The Unfortunate State of the Current Housing Market

by: Toro

I just finished reading the latest edition of one of my favorite publications, Grant's Interest Rate Observer, Vol. 26 No. 18, dated September 19, 2008.

In a piece on the desirability of investments in certain mortgage structures, Grant's discusses the state of the current housing market. 

The piece references three metrics for determining home price valuations.  The first is the recent transactional value of home prices relative to GDP.  According to this metric, home prices are undervalued.  However, I do not believe transactional value relative to the economy is a good indicator of valuation any more than I believe the dollar trading volume of a stock relative to its equity market capitalization, though it may be a good indicator of sentiment.

The second indicator referenced is the ratio of rental income to home prices.  Since 1960, rents have averaged 5% of home prices.  At the end of the second quarter, rental yield to home prices was 4.0%-4.1%.  If rental prices do not rise, home prices have to fall 18%-20% so that rental yields are back to long-term trend.

The final indicator cited was incomes to home prices.  Similarly, home prices would have to fall another 18%-21% for houses to be back to their long-term trend relative to income.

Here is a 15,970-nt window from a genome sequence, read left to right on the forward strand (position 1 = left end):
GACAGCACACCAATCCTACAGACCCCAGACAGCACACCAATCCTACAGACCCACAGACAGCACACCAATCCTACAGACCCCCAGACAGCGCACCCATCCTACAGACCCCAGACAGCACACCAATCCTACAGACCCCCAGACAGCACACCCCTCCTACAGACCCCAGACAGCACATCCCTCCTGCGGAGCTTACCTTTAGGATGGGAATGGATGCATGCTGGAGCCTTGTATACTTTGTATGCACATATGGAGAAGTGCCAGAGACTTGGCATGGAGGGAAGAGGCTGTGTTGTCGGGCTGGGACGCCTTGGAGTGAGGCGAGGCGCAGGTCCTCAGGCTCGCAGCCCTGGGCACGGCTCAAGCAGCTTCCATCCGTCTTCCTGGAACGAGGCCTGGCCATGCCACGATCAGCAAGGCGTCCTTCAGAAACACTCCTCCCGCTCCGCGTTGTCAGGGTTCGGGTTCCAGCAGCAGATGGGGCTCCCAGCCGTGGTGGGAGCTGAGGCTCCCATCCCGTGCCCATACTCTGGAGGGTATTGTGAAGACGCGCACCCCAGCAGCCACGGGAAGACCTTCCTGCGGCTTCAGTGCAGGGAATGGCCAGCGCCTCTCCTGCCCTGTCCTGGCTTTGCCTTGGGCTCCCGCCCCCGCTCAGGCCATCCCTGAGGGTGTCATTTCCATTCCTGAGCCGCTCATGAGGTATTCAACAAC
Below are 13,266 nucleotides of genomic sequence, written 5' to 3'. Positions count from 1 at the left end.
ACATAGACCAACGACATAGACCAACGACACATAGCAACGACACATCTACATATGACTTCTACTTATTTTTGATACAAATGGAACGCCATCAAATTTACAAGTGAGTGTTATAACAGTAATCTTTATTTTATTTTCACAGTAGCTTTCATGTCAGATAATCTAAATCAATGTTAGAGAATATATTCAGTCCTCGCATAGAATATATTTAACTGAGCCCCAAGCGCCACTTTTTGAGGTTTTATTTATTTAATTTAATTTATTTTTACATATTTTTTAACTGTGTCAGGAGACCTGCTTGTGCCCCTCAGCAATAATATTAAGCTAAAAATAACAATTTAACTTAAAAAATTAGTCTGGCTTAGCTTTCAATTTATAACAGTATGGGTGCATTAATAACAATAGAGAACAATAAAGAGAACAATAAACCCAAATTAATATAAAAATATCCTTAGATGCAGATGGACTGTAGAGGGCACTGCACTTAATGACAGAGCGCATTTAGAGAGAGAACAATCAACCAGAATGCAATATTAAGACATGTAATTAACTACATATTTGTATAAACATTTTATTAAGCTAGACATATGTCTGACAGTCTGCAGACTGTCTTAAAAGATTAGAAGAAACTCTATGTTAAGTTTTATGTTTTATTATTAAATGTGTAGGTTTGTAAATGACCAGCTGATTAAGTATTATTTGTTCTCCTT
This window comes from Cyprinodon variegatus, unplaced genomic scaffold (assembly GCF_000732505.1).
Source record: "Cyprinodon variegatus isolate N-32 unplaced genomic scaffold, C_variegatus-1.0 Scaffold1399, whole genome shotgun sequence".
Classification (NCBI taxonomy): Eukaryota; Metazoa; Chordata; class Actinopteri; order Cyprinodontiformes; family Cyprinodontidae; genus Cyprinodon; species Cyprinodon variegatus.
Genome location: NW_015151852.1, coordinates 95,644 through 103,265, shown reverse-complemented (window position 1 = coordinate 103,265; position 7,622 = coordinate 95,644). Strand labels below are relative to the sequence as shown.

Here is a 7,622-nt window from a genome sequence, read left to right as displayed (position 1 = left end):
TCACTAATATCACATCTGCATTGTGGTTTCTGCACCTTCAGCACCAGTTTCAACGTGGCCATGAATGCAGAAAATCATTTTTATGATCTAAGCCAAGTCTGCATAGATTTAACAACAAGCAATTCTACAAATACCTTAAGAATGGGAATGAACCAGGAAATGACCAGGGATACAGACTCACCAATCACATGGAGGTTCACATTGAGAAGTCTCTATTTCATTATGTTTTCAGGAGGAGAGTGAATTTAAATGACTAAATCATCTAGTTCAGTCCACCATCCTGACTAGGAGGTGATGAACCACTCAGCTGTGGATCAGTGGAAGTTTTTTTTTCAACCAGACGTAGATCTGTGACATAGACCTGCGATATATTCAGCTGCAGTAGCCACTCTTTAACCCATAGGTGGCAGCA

What is perhaps most striking is that generally, asset markets do not deflate to trend.  They usually over-shoot to the downside so that they become cheap.

I do not believe the decline in home prices has stopped, nor do I think RTC II will halt the decline, though it may mitigate the downdraft. 

Perhaps home prices will not fall another 20%, given that rentals and incomes may rise and RTC II may cushion the fall.  However, what happens to the financial system if home prices fall another 10%?  Or 15%? 

If home prices have further to go to the downside, there are more asset impairments within the financial system, and economic growth will be anemic at best and in contraction at worst. 

I use 7.5% as a normalized profit margin, which is above the long-term average of 6% (and down from the peak of 10% last year).  Thus, my approximate normalized earnings estimate for the SP 500 is $75.  That gets me to a normalized multiple of 16x, which is not cheap.  It's as if investors believe this is a normal economic environment.

Given that investors are valuing the market as if the credit crisis isn't really happening; given that the market has fallen 25% from its peak, which is less than the average post-World War II decline of 30%; and given that I keep hearing from the talking heads and the powers that be this is the Greatest Credit Crisis Since the Depression, this is not a good environment for stocks.

Thus, the bear market in equities will continue.